Defining Water Security

On this course we use the term water security a lot. We also consider when people and ecosystems experience water insecurity, water stress or shortages.

As we heard in the earlier video, different people have quite different ideas as to what water security means.

In this step, we consider what we mean by the term water security and present some broad definitions to hold in our minds.

Broad definitions

At its simplest, water security can be viewed as having enough water, of the right quality and minimising water-related risks. This highlights the importance of not only having sufficient water, but also water of an acceptable quality that’s available when we need it.

Another dimension of water security is the importance of minimising the risks of flooding, droughts or the contamination of water sources to people and to ecosystems.

Definitions such as this explicitly recognise that water security has a

  • social component (risk to people)
  • environmental component (risk to ecosystems)
  • economic component (risk to economies)

An intrinsic element in water security is the capacity to manage water. Most parts of the world would experience water insecurity if, as a society, we were not able to manage the storage, distribution and quality of our water supplies.

This shows how water security is influenced by the resources available to communities or government authorities to manage water supplies, including investment finance and the knowledge, abilities and institutional structures for water management.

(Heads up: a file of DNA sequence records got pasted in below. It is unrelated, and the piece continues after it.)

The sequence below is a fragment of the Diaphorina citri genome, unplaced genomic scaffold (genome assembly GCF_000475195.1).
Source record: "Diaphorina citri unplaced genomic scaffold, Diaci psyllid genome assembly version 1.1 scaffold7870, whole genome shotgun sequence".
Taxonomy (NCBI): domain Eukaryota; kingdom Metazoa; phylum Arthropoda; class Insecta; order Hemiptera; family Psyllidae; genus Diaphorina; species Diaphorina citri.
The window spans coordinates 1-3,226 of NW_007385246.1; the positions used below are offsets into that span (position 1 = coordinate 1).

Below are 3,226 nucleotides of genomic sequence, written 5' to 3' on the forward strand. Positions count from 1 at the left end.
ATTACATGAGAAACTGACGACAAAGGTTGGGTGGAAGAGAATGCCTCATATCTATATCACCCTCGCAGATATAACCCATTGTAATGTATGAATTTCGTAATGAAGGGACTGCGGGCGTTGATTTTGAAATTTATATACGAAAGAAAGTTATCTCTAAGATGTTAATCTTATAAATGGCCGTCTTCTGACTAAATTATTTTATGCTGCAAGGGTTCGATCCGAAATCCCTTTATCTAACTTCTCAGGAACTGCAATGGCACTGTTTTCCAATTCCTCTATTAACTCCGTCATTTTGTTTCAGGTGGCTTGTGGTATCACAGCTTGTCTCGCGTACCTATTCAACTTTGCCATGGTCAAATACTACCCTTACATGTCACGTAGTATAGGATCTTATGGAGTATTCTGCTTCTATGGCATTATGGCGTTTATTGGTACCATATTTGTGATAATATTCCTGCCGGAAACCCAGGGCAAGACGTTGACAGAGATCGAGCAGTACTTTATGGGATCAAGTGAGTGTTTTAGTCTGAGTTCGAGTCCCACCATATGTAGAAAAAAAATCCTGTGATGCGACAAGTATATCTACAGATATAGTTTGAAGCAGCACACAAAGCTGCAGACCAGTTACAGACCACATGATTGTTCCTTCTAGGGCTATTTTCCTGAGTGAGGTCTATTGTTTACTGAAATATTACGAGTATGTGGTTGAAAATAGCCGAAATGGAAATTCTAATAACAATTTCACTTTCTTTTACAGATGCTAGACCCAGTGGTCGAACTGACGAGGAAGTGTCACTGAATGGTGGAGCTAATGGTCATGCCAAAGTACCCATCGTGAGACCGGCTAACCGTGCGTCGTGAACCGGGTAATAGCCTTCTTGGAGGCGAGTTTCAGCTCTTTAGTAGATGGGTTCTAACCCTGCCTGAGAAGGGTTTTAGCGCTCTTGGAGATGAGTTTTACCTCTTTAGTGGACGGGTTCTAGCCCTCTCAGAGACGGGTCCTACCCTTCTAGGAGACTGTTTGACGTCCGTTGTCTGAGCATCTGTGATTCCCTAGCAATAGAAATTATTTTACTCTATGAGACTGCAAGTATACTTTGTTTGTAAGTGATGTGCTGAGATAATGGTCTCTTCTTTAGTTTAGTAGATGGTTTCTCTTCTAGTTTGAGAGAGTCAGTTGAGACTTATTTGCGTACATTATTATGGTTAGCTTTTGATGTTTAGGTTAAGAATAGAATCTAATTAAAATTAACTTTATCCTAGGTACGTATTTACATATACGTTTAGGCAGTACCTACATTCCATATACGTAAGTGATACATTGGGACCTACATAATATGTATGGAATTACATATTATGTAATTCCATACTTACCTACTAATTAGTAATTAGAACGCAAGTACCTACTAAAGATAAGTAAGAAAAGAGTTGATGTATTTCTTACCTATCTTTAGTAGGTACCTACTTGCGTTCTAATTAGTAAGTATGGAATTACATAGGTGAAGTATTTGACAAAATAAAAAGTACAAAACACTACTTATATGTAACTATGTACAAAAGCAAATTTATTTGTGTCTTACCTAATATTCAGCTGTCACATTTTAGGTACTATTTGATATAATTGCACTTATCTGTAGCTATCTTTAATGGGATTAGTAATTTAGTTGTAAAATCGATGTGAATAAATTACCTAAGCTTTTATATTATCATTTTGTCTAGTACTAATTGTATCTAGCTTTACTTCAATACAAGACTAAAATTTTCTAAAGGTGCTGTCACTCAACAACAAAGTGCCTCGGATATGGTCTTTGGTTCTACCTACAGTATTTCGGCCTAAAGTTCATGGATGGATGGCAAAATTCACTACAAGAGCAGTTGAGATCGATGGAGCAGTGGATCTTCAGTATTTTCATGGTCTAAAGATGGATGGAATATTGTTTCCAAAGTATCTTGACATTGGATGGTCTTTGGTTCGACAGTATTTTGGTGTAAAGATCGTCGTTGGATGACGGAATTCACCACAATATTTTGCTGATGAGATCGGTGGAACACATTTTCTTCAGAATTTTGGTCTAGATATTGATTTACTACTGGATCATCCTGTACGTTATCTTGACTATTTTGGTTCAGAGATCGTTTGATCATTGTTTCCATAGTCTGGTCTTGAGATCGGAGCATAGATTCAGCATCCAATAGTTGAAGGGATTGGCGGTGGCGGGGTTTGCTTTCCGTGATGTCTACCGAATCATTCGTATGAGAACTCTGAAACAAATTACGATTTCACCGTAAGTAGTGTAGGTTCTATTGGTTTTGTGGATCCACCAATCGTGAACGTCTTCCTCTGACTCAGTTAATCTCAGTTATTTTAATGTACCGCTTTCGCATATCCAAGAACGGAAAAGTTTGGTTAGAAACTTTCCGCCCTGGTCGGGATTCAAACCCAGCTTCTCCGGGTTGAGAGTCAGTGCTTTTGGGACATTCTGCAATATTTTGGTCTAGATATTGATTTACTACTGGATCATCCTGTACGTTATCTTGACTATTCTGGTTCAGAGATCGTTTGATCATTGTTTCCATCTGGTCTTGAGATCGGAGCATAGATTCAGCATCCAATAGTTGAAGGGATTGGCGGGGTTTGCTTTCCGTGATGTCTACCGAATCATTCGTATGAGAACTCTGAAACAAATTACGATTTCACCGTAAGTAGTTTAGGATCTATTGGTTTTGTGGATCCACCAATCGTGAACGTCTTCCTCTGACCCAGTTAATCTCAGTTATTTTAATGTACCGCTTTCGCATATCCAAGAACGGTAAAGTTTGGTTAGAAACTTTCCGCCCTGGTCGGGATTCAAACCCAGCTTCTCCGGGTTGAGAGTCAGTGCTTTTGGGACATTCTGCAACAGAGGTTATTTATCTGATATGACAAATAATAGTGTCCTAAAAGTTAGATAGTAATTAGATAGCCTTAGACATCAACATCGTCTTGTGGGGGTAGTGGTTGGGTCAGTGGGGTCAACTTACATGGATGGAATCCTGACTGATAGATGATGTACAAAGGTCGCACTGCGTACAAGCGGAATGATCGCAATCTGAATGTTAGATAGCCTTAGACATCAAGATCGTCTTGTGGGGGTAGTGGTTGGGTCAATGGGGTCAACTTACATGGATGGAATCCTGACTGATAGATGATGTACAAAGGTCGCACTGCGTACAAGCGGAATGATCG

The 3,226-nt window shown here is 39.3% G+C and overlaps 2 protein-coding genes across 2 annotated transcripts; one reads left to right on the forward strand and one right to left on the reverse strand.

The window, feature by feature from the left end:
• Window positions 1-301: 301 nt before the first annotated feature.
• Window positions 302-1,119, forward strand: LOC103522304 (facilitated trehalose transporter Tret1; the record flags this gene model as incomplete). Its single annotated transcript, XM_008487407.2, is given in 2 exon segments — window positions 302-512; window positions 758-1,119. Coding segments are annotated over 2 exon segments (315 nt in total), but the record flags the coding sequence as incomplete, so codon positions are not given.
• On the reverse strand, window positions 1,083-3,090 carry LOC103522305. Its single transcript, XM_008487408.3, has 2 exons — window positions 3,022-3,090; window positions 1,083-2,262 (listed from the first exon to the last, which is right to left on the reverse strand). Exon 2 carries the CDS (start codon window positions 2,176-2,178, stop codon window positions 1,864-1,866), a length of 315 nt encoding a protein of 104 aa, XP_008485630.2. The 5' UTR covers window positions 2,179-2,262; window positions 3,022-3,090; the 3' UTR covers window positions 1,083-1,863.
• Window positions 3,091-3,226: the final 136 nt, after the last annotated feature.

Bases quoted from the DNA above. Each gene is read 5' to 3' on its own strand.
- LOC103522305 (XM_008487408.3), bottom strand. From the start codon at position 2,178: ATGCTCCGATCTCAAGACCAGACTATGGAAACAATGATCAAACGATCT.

More nuanced views of water security also recognise that insecurity is not always evenly distributed within a country or even a city. Some places have greater water security than others, and some population groups (such as the more wealthy) may have greater water security than others.

Finally, when we think about water security we should embrace a longer-term time view than just today and tomorrow. This introduces the idea of building resilience to potential shocks (natural or man-made) as a component of water security.

Water security that meets the needs of today but at the expense of future generations will always prove a false economy.

United Nations definition

The United Nations incorporates these various aspects of water security in their definition of the concept in a valuable illustration. They consider water security to be:

“The capacity of a population to safeguard sustainable access to adequate quantities of and acceptable quality water for sustaining livelihoods, human well-being, and socio-economic development, for ensuring protection against water-borne pollution and water-related disasters, and for preserving ecosystems in a climate of peace and political stability”

View the UN’s poster on water security

Over to you

  • Was this what you thought water security was about?

Let us know in the comments.


Share this article:

This article is from the free online course:

The Challenge of Global Water Security

Cardiff University

Get a taste of this course

Find out what this course is like by previewing some of the course steps before you join: